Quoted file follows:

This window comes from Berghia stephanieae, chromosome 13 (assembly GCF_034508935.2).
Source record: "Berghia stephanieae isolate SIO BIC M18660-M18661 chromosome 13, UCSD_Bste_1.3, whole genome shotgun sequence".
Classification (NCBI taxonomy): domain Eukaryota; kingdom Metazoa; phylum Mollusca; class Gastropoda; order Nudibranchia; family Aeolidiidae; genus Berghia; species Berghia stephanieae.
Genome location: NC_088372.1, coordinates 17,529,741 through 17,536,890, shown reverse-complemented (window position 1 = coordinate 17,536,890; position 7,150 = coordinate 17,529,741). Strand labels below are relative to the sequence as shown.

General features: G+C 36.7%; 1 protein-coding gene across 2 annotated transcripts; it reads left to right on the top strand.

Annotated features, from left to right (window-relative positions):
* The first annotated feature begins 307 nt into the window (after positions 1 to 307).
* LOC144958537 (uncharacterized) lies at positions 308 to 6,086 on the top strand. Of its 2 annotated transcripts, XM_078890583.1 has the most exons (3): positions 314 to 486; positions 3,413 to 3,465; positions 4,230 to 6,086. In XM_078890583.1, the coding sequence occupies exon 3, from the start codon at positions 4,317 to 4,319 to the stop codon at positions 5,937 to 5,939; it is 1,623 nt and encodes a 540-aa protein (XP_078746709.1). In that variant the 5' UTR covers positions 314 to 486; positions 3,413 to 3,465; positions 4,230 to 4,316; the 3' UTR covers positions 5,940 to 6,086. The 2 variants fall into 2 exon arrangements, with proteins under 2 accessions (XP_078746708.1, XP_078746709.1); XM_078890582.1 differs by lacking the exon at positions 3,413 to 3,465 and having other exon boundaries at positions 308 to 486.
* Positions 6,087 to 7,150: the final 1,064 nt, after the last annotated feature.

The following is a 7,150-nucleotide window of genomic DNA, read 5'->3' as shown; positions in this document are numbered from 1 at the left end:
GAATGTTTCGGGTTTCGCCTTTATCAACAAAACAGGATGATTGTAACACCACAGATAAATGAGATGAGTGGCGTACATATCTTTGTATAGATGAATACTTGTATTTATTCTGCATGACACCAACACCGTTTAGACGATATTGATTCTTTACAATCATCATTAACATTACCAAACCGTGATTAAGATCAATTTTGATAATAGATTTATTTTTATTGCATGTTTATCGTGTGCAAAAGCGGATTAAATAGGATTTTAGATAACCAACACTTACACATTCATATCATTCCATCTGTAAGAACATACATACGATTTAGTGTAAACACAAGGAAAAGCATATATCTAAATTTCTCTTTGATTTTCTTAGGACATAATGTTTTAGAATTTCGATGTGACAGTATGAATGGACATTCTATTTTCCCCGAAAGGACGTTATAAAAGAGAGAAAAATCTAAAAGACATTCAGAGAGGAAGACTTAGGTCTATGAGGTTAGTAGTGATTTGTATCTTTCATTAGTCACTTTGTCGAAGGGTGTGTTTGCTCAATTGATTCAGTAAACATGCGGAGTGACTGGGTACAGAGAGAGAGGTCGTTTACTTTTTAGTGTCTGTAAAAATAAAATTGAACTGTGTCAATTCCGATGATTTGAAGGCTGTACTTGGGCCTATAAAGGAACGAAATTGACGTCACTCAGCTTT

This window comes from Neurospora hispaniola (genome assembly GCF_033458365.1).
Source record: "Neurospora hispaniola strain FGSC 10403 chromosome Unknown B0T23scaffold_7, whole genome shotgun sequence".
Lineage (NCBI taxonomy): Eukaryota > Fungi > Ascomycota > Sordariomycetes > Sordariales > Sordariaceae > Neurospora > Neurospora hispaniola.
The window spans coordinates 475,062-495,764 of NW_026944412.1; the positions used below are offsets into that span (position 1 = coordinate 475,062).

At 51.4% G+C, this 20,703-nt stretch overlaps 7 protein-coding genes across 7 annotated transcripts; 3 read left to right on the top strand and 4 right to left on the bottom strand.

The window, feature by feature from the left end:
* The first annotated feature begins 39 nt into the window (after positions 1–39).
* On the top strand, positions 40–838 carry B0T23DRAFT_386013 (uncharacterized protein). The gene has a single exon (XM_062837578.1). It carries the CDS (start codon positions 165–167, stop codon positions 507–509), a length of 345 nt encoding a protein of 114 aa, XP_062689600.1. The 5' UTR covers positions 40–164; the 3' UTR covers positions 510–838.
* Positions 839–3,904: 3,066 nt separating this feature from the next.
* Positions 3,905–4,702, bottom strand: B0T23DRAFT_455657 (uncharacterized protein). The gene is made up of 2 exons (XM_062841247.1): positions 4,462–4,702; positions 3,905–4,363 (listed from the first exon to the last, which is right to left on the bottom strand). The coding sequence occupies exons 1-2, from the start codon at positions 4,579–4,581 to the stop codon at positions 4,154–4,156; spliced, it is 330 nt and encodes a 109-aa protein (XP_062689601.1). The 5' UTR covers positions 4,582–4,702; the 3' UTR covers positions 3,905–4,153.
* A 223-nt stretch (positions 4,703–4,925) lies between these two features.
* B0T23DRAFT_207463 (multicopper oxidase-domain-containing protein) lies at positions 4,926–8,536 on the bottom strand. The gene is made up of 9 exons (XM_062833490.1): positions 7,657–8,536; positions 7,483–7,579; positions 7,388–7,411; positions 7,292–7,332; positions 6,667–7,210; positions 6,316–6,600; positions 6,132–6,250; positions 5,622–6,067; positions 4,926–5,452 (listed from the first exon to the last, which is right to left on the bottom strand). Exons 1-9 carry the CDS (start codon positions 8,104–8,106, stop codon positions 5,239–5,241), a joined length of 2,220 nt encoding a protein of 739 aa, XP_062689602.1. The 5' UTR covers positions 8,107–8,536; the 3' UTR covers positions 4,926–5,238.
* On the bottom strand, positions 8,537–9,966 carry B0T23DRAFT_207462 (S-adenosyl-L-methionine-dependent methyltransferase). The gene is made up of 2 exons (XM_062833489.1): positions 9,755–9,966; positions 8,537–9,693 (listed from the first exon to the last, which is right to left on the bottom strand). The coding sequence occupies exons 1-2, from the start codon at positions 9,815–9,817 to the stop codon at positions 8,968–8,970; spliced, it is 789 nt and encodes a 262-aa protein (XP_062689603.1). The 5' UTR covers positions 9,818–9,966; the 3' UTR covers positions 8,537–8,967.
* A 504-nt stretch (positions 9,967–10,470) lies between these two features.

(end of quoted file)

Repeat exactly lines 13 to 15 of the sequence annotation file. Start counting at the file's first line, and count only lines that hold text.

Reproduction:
Source record: "Neurospora hispaniola strain FGSC 10403 chromosome Unknown B0T23scaffold_7, whole genome shotgun sequence".
Lineage (NCBI taxonomy): Eukaryota > Fungi > Ascomycota > Sordariomycetes > Sordariales > Sordariaceae > Neurospora > Neurospora hispaniola.
The window spans coordinates 475,062-495,764 of NW_026944412.1; the positions used below are offsets into that span (position 1 = coordinate 475,062).